↓ Skip to main content

Cannabinoid Pharmacology, Volume 80

Overview of attention for book
Attention for Chapter: Cannabinoids and Pain: Sites and Mechanisms of Action
Altmetric Badge

About this Attention Score

  • Above-average Attention Score compared to outputs of the same age (53rd percentile)

Mentioned by

twitter
4 tweeters

Citations

dimensions_citation
1 Dimensions

Readers on

mendeley
225 Mendeley
You are seeing a free-to-access but limited selection of the activity Altmetric has collected about this research output. Click here to find out more.
Chapter title
Cannabinoids and Pain: Sites and Mechanisms of Action
Book title
Cannabinoid Pharmacology
Published in
Advances in Pharmacology, January 2017
DOI 10.1016/bs.apha.2017.05.003
Pubmed ID
Book ISBNs
978-0-12-811232-8
Authors

Katarzyna Starowicz, David P. Finn

Abstract

The endocannabinoid system, consisting of the cannabinoid1 receptor (CB1R) and cannabinoid2 receptor (CB2R), endogenous cannabinoid ligands (endocannabinoids), and metabolizing enzymes, is present throughout the pain pathways. Endocannabinoids, phytocannabinoids, and synthetic cannabinoid receptor agonists have antinociceptive effects in animal models of acute, inflammatory, and neuropathic pain. CB1R and CB2R located at peripheral, spinal, or supraspinal sites are important targets mediating these antinociceptive effects. The mechanisms underlying the analgesic effects of cannabinoids likely include inhibition of presynaptic neurotransmitter and neuropeptide release, modulation of postsynaptic neuronal excitability, activation of the descending inhibitory pain pathway, and reductions in neuroinflammatory signaling. Strategies to dissociate the psychoactive effects of cannabinoids from their analgesic effects have focused on peripherally restricted CB1R agonists, CB2R agonists, inhibitors of endocannabinoid catabolism or uptake, and modulation of other non-CB1R/non-CB2R targets of cannabinoids including TRPV1, GPR55, and PPARs. The large body of preclinical evidence in support of cannabinoids as potential analgesic agents is supported by clinical studies demonstrating their efficacy across a variety of pain disorders.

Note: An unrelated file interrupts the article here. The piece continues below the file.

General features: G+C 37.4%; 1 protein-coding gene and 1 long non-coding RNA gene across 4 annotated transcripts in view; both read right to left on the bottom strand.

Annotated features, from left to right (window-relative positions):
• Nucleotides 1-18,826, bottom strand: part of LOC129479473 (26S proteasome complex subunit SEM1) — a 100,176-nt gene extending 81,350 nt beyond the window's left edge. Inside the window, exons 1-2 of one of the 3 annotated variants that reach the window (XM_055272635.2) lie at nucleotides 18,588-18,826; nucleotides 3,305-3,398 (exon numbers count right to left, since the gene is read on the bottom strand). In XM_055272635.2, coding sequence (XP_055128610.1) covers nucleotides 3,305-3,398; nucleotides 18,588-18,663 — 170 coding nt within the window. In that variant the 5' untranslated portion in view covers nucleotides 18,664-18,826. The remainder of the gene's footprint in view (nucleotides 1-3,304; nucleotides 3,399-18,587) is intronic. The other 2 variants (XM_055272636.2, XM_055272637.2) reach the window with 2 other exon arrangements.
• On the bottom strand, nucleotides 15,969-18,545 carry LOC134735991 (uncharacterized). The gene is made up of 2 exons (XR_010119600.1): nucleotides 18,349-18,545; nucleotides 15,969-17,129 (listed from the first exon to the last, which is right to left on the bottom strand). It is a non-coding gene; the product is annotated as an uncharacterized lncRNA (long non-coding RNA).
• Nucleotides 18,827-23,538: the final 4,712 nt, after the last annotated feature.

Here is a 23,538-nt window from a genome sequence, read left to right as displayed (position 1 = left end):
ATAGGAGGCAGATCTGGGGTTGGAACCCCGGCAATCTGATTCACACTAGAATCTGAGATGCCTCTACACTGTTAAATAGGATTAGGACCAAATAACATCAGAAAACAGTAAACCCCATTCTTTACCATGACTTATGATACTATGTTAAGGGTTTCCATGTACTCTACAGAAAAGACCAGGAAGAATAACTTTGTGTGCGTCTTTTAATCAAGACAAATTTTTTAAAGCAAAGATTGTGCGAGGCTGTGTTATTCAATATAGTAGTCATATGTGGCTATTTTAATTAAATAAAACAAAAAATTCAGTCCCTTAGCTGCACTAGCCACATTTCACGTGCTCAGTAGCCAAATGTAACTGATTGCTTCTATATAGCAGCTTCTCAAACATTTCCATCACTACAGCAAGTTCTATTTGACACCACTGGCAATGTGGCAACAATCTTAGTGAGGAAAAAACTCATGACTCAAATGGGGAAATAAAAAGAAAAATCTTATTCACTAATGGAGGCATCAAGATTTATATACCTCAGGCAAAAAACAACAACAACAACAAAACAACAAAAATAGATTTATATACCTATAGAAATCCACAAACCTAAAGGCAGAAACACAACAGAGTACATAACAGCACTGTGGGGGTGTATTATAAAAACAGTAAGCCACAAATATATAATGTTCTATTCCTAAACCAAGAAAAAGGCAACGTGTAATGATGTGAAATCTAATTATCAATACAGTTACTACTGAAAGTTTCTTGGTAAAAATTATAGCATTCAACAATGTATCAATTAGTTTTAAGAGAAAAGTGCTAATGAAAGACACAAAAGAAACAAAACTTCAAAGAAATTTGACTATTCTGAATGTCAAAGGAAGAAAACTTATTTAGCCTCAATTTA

Twitter Demographics

The data shown below were collected from the profiles of 4 tweeters who shared this research output. Click here to find out more about how the information was compiled.

Mendeley readers

The data shown below were compiled from readership statistics for 225 Mendeley readers of this research output. Click here to see the associated Mendeley record.

Geographical breakdown

Country Count As %
Unknown 225 100%

Demographic breakdown

Readers by professional status Count As %
Student > Bachelor 41 18%
Researcher 39 17%
Student > Ph. D. Student 24 11%
Student > Master 17 8%
Other 17 8%
Other 38 17%
Unknown 49 22%
Readers by discipline Count As %
Medicine and Dentistry 46 20%
Pharmacology, Toxicology and Pharmaceutical Science 32 14%
Neuroscience 22 10%
Agricultural and Biological Sciences 14 6%
Biochemistry, Genetics and Molecular Biology 13 6%
Other 41 18%
Unknown 57 25%

Attention Score in Context

This research output has an Altmetric Attention Score of 3. This is our high-level measure of the quality and quantity of online attention that it has received. This Attention Score, as well as the ranking and number of research outputs shown below, was calculated when the research output was last mentioned on 30 August 2021.
All research outputs
#10,691,638
of 18,982,937 outputs
Outputs from Advances in Pharmacology
#103
of 246 outputs
Outputs of similar age
#127,948
of 282,897 outputs
Outputs of similar age from Advances in Pharmacology
#1
of 1 outputs
Altmetric has tracked 18,982,937 research outputs across all sources so far. This one is in the 43rd percentile – i.e., 43% of other outputs scored the same or lower than it.
So far Altmetric has tracked 246 research outputs from this source. They receive a mean Attention Score of 4.6. This one has gotten more attention than average, scoring higher than 57% of its peers.
Older research outputs will score higher simply because they've had more time to accumulate mentions. To account for age we can compare this Altmetric Attention Score to the 282,897 tracked outputs that were published within six weeks on either side of this one in any source. This one has gotten more attention than average, scoring higher than 53% of its contemporaries.
We're also able to compare this research output to 1 others from the same source and published within six weeks on either side of this one. This one has scored higher than all of them